Mark Cuban wrote a blog entry on the 15th that was picked up by internetnews.com's Roy Mark. I read the latter article first, and was quite put off by the way the proposal sounded.
This article makes it sound as if Cuban was proposing that all video content be a premium item on the internet–in fact, that anything taking a large amount of bandwidth would cost a premium.
By no means do I want to just write off the entire Roy Mark article, though. He has some valid arguments. It just seems he jumps to some conclusions that are not founded in the Cuban post, and fails to acknowledge that.
Mark makes it sound as if Cuban would have one users applications (all of them) communicate at a different speed from someone who is paying a premium. In fact Cuban is arguing that a specific type of application be accorded special expedience (i.e. bandwidth) over the internet.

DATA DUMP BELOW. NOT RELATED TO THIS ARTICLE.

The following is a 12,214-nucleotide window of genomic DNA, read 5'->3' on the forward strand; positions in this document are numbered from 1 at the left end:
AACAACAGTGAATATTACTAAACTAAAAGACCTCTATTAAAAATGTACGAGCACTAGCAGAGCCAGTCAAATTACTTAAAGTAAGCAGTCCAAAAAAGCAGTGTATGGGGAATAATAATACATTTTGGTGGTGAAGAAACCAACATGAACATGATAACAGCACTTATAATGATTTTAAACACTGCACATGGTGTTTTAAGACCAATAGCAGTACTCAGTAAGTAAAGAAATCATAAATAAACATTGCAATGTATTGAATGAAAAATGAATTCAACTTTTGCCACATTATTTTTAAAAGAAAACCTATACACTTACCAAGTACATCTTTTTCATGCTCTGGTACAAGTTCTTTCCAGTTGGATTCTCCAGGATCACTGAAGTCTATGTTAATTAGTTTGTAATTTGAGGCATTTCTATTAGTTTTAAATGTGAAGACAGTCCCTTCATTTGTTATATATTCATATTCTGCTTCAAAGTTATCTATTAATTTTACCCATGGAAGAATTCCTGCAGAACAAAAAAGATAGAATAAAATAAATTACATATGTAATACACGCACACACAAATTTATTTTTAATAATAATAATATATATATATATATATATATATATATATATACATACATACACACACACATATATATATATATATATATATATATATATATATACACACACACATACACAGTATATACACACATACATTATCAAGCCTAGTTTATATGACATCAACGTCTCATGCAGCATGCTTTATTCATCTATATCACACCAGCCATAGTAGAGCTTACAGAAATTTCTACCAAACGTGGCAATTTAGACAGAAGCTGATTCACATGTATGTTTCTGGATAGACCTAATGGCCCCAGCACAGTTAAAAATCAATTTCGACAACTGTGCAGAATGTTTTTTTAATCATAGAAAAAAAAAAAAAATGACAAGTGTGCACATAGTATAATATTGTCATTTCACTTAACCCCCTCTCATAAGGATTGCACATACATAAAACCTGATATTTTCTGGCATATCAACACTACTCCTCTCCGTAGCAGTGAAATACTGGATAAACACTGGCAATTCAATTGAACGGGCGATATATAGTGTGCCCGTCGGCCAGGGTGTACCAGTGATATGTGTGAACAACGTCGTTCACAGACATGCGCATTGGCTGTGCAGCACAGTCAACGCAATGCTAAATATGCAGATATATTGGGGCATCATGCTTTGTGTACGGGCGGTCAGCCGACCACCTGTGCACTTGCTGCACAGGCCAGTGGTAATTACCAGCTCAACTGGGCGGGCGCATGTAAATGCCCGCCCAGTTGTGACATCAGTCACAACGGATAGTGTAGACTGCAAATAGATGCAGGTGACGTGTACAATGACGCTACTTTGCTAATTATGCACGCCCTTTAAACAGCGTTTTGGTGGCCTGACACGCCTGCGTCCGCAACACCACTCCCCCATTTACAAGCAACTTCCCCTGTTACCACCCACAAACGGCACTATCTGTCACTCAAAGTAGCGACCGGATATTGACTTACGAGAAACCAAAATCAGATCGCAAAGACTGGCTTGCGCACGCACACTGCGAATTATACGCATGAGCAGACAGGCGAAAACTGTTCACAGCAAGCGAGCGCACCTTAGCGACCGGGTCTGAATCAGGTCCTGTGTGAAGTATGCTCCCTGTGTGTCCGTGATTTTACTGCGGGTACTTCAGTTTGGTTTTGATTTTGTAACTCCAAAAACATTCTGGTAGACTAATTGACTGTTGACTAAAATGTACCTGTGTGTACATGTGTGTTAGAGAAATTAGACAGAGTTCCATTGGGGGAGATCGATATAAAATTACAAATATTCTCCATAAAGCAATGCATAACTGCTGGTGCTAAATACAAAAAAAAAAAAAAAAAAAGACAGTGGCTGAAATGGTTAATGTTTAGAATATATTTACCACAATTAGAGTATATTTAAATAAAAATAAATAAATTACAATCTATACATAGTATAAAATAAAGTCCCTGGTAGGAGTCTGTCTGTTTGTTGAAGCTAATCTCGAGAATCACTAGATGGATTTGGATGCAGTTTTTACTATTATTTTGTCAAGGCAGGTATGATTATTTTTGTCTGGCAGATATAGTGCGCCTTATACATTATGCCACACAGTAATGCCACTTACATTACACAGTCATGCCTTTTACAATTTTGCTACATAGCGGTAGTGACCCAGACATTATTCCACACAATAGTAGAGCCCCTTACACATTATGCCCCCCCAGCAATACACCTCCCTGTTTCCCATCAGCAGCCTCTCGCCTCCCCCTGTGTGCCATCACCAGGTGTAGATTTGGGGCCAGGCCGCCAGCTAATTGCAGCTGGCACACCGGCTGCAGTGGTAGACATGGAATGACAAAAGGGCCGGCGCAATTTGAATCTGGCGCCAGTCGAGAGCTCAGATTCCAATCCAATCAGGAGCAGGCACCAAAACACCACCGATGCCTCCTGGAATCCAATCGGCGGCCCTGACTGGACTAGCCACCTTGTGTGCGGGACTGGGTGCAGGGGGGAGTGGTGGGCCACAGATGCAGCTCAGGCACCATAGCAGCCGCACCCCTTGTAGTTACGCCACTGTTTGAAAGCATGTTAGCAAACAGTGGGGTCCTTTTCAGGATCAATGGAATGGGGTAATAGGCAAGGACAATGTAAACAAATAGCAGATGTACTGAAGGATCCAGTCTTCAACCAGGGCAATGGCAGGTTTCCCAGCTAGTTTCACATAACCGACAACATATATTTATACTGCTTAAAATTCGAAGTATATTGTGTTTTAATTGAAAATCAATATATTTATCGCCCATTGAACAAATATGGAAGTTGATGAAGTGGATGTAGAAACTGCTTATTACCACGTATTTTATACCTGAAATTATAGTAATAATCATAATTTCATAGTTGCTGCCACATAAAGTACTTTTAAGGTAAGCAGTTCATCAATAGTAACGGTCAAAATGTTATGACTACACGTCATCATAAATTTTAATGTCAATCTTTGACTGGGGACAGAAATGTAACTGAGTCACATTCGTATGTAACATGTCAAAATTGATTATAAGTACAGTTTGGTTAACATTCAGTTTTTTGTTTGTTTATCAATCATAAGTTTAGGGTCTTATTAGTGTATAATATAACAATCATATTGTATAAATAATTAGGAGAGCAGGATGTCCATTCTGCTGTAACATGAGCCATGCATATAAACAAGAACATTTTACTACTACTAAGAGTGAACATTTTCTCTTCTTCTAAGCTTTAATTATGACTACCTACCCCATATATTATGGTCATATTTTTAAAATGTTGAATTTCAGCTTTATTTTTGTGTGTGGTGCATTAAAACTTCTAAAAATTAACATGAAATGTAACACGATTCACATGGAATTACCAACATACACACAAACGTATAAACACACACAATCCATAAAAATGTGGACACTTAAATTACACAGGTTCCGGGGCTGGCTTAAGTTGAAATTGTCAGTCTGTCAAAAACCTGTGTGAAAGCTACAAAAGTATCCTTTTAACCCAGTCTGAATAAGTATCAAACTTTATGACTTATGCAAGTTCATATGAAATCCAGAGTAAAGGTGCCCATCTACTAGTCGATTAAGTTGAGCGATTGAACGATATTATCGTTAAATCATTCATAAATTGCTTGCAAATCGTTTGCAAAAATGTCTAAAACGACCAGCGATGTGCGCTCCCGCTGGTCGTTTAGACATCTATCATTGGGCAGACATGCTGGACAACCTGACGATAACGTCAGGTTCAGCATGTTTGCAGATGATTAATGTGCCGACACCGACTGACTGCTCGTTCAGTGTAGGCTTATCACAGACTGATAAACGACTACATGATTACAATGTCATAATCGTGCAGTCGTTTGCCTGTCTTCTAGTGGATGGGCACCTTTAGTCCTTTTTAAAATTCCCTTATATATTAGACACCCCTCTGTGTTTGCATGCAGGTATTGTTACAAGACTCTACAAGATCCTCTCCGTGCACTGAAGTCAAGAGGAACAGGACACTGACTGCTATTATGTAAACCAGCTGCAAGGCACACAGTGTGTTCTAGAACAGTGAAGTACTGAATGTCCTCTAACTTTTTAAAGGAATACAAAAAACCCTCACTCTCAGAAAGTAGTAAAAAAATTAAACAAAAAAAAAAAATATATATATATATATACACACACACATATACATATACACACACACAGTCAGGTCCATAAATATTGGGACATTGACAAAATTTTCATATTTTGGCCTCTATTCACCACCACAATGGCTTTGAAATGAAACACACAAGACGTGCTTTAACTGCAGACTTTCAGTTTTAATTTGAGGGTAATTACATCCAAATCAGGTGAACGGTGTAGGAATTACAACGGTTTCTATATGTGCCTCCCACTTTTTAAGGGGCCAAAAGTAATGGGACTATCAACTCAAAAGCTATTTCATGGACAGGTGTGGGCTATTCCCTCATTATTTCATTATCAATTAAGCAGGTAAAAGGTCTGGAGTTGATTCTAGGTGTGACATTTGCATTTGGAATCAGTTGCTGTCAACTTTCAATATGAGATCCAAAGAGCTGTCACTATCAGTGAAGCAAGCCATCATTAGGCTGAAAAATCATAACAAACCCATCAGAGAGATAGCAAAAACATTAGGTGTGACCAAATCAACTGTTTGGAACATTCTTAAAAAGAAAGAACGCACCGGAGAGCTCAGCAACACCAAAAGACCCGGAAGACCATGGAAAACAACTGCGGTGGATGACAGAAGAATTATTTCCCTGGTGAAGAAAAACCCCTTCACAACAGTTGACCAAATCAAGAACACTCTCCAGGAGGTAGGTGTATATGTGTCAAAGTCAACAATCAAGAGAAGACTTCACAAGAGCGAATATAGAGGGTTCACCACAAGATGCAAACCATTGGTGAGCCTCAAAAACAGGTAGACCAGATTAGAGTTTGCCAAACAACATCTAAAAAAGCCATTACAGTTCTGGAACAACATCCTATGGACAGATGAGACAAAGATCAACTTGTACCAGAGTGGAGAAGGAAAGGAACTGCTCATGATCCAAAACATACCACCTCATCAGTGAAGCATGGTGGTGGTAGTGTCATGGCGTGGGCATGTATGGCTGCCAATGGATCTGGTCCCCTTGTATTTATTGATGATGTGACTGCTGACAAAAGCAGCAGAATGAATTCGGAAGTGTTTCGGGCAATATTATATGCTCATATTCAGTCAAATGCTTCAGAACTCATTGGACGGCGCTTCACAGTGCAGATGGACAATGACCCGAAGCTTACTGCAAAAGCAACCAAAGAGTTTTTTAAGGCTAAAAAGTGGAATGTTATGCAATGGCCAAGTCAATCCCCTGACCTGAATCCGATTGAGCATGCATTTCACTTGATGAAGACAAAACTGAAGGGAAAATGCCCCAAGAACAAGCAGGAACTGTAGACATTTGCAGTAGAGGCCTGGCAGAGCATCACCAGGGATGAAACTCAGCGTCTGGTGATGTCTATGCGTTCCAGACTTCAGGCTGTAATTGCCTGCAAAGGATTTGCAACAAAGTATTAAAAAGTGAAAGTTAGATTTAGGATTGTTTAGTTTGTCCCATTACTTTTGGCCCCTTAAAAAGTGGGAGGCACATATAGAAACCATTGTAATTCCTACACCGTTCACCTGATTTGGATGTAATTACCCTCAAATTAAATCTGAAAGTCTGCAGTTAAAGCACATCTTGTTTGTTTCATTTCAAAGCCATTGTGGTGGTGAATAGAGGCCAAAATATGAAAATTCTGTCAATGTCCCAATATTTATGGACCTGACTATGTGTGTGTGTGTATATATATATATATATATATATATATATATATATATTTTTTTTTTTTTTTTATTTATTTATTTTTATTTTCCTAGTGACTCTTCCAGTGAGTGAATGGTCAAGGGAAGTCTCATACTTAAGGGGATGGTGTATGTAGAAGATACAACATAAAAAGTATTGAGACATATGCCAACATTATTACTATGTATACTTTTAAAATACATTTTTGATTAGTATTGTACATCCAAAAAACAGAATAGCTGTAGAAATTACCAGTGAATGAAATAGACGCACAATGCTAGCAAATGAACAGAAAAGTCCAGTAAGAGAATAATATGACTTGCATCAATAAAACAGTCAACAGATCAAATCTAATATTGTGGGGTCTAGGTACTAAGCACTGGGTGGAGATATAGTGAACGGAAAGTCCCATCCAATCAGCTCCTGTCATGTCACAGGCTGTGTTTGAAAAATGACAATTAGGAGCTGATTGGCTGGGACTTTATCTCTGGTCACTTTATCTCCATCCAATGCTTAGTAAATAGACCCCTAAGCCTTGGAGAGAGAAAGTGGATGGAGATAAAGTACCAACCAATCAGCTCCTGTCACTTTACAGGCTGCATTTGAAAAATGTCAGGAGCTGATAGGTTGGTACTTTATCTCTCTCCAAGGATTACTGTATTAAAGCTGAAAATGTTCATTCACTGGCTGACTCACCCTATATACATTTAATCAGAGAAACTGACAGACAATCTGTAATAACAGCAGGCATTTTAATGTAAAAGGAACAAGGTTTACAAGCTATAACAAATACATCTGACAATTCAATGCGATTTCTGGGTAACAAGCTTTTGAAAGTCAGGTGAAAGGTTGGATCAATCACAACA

Cuban used the illustration of a grandmother getting an exam of some sort over the internet and getting (paying for) a higher priority than the grandson who is uploading video of his latest prank. That is wonderful (though, I am not sure how probable the illustration is). It leads one to wonder, though, what it would take to pirate the higher bandwidth throughput; which is more likely to happen than not.
I don't completely agree with Cuban, either. His analogy of the HOV lane for the internet falls apart rather quickly for me. I have never had a problem getting to a site. I have had problems with a site loading. Most of these cases have to do with the amount of traffic at the server where the site is located–which would be a parking lot analogy, rather than a freeway analogy. The freeways are open and moving just fine. The focus needs to be more on the surface streets and parking lots of the internet.
The comments on the Cuban post are pretty insightful as well, the 14th one in particular.